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Promising beginning, but puzzle-less and painfully short.., September 25, 2010
The first line of Argument placed the PC as “standing in front of a broken mirror just after midnight.” It was a promising first line, brimming with unanswered questions. Already, I was hooked.
Turns out the broken mirror is the result of an argument with the PC’s wife. That took away from the originality I had envisioned at first, but the writing was still good, so I continued on playing. After exploring the first few rooms (which I found to be grossly under implemented), I was hard-pressed to find any puzzles. There were no locked doors, nothing lost, and nothing in need of being found. Except, there was still the matter of the wife who had left in a fit of fury. So, I assumed the puzzles- less beginning was simply a prelude to the action to come. Oh, how I was wrong.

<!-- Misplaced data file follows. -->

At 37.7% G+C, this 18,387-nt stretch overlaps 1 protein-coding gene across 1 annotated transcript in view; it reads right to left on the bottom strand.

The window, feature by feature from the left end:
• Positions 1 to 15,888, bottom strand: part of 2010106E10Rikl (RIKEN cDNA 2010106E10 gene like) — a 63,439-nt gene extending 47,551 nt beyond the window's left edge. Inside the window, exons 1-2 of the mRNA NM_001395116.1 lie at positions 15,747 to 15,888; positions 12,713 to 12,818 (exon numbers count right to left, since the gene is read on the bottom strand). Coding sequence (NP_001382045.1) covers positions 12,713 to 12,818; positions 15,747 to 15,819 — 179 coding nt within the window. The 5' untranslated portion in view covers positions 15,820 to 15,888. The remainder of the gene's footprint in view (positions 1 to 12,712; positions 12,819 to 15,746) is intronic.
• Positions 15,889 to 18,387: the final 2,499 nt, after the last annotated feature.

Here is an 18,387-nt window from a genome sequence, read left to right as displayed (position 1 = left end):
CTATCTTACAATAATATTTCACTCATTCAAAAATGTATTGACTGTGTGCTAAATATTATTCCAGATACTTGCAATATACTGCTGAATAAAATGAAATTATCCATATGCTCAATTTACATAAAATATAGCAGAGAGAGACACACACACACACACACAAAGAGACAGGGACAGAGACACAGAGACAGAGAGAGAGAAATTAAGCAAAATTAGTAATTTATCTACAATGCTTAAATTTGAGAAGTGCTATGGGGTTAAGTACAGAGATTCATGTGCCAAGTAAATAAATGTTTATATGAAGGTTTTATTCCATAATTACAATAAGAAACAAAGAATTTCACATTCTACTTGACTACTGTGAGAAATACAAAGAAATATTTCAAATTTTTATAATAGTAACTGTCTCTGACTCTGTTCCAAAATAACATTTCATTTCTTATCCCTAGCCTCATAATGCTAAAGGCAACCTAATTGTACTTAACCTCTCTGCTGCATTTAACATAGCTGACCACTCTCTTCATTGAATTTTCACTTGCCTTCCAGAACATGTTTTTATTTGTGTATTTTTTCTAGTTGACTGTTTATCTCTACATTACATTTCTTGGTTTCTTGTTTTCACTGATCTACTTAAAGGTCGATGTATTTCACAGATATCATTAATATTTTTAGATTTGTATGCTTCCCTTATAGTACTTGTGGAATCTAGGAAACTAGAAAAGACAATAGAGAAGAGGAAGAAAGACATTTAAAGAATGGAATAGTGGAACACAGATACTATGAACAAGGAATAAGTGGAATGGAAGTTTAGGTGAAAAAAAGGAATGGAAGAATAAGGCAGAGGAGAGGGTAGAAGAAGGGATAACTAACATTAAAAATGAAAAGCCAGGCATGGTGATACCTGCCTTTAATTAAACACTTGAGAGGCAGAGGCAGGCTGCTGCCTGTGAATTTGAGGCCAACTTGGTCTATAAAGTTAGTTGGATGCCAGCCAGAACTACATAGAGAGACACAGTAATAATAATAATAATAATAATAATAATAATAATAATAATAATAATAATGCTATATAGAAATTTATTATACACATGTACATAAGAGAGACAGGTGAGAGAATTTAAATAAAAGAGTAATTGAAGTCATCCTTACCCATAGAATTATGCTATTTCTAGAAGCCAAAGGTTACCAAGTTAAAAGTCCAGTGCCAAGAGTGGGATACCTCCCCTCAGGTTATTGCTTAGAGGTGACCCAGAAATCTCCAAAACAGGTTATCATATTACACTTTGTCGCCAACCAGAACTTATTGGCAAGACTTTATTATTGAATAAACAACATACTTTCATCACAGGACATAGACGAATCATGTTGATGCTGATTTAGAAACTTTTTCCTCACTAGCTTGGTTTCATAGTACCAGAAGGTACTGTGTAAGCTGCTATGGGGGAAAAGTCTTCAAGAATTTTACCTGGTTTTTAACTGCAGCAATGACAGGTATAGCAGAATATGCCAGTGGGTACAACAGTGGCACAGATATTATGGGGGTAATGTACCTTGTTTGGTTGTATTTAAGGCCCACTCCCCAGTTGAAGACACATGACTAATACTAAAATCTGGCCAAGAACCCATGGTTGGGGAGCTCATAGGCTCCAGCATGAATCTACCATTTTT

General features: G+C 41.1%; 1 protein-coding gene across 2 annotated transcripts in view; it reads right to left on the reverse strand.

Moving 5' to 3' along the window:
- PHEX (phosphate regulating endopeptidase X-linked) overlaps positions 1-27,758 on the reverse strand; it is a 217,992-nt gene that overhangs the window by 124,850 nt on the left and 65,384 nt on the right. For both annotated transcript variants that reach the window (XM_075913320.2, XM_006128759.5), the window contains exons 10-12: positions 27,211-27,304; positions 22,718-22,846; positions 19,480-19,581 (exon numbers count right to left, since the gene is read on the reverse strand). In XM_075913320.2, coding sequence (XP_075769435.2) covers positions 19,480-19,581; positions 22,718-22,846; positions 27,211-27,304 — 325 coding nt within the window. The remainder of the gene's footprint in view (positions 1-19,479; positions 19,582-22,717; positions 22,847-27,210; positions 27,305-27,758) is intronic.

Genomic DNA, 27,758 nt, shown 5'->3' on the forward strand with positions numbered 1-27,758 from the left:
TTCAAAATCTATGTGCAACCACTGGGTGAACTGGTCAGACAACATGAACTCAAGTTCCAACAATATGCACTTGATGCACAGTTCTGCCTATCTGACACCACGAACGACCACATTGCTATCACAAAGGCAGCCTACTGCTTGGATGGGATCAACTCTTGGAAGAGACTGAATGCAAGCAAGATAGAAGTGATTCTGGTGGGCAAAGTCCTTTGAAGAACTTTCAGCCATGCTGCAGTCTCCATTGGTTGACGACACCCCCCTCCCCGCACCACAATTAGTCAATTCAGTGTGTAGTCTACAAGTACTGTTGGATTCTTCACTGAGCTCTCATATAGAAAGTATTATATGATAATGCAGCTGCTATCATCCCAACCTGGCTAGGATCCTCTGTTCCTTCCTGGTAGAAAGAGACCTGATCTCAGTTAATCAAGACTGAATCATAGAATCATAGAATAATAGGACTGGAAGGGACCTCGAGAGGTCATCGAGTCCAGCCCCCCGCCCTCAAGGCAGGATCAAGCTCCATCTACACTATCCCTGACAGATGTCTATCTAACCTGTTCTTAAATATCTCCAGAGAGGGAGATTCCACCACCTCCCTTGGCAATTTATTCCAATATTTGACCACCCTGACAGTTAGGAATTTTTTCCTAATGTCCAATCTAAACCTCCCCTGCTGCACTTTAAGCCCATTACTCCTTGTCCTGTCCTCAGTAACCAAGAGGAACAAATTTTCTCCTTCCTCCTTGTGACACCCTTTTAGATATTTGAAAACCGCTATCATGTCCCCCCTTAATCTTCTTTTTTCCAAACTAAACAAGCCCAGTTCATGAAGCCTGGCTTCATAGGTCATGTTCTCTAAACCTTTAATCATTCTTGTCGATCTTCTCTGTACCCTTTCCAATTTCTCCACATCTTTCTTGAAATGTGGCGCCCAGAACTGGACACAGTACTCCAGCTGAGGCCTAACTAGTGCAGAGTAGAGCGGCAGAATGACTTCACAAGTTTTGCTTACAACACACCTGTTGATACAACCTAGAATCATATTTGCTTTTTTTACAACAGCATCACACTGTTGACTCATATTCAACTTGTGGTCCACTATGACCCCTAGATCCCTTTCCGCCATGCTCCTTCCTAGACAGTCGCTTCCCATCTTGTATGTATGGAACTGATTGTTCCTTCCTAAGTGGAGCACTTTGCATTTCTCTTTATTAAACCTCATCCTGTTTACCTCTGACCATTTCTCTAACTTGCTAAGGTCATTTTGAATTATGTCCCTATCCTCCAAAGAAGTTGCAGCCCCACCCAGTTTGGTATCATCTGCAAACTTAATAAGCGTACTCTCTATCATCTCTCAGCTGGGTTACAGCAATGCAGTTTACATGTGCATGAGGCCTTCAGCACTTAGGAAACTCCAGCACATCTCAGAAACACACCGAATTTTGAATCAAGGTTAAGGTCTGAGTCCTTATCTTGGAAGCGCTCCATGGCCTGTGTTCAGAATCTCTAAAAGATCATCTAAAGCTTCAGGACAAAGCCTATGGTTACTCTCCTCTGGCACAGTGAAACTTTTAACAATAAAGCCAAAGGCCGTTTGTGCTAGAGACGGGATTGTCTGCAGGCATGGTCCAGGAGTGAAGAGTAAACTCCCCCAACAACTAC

There is nothing to be done beyond the house and there are only two objects that actually serve to advance the story somewhat. I found the objects in logical order, so the ending I received made some sense. Then, I replayed the game and purposefully passed by the first object - (Spoiler - click to show)the receipt -, receiving the same exact ending. Without knowledge of the first object, the ending was logically impossible. So, there is only one ending and the only thing you need to do to get to it is to pick up a single item.
The ending itself is painfully cliché. Yes, it may be true to life, but it’s also true to soap operas. However, the writing is error-free and rather smooth. I’d like to see future games from the author that are longer and better-implemented. Unfortunately, this one was a flop.